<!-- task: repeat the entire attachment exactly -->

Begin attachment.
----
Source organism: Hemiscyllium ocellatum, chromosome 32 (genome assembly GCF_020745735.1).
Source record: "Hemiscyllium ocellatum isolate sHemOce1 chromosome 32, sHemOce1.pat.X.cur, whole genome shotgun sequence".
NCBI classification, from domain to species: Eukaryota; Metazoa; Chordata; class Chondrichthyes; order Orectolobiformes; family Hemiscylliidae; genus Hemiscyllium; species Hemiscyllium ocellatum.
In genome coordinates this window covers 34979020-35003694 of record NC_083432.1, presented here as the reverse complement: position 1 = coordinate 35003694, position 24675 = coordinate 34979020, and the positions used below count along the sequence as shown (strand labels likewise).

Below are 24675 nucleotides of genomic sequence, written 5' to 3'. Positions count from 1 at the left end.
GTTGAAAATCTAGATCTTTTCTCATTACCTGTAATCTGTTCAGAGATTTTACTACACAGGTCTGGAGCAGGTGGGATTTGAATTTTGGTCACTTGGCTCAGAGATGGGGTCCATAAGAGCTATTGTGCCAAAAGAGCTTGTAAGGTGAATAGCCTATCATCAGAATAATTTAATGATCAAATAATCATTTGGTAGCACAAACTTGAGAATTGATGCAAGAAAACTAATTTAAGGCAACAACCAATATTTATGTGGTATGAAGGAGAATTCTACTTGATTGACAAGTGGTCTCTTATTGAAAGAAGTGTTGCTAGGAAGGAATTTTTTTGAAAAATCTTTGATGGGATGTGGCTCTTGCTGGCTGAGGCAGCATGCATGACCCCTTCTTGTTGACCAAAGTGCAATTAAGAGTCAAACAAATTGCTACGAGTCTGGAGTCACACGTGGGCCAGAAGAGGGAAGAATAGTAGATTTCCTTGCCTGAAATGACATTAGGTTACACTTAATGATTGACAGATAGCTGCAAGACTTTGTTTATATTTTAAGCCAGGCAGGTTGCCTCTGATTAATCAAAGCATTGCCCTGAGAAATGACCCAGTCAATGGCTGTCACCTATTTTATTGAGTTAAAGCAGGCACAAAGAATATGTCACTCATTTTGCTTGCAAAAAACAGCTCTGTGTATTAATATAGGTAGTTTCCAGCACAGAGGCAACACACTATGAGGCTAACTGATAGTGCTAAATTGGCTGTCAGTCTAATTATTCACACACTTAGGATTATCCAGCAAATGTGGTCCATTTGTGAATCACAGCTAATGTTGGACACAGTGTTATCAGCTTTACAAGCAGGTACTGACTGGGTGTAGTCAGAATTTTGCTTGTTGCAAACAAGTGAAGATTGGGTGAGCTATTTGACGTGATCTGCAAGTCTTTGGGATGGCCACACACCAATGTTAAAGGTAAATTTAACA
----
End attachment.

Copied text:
Source organism: Hemiscyllium ocellatum, chromosome 32 (genome assembly GCF_020745735.1).
Source record: "Hemiscyllium ocellatum isolate sHemOce1 chromosome 32, sHemOce1.pat.X.cur, whole genome shotgun sequence".
NCBI classification, from domain to species: Eukaryota; Metazoa; Chordata; class Chondrichthyes; order Orectolobiformes; family Hemiscylliidae; genus Hemiscyllium; species Hemiscyllium ocellatum.
In genome coordinates this window covers 34979020-35003694 of record NC_083432.1, presented here as the reverse complement: position 1 = coordinate 35003694, position 24675 = coordinate 34979020, and the positions used below count along the sequence as shown (strand labels likewise).

Below are 24675 nucleotides of genomic sequence, written 5' to 3'. Positions count from 1 at the left end.
GTTGAAAATCTAGATCTTTTCTCATTACCTGTAATCTGTTCAGAGATTTTACTACACAGGTCTGGAGCAGGTGGGATTTGAATTTTGGTCACTTGGCTCAGAGATGGGGTCCATAAGAGCTATTGTGCCAAAAGAGCTTGTAAGGTGAATAGCCTATCATCAGAATAATTTAATGATCAAATAATCATTTGGTAGCACAAACTTGAGAATTGATGCAAGAAAACTAATTTAAGGCAACAACCAATATTTATGTGGTATGAAGGAGAATTCTACTTGATTGACAAGTGGTCTCTTATTGAAAGAAGTGTTGCTAGGAAGGAATTTTTTTGAAAAATCTTTGATGGGATGTGGCTCTTGCTGGCTGAGGCAGCATGCATGACCCCTTCTTGTTGACCAAAGTGCAATTAAGAGTCAAACAAATTGCTACGAGTCTGGAGTCACACGTGGGCCAGAAGAGGGAAGAATAGTAGATTTCCTTGCCTGAAATGACATTAGGTTACACTTAATGATTGACAGATAGCTGCAAGACTTTGTTTATATTTTAAGCCAGGCAGGTTGCCTCTGATTAATCAAAGCATTGCCCTGAGAAATGACCCAGTCAATGGCTGTCACCTATTTTATTGAGTTAAAGCAGGCACAAAGAATATGTCACTCATTTTGCTTGCAAAAAACAGCTCTGTGTATTAATATAGGTAGTTTCCAGCACAGAGGCAACACACTATGAGGCTAACTGATAGTGCTAAATTGGCTGTCAGTCTAATTATTCACACACTTAGGATTATCCAGCAAATGTGGTCCATTTGTGAATCACAGCTAATGTTGGACACAGTGTTATCAGCTTTACAAGCAGGTACTGACTGGGTGTAGTCAGAATTTTGCTTGTTGCAAACAAGTGAAGATTGGGTGAGCTATTTGACGTGATCTGCAAGTCTTTGGGATGGCCACACACCAATGTTAAAGGTAAATTTAACA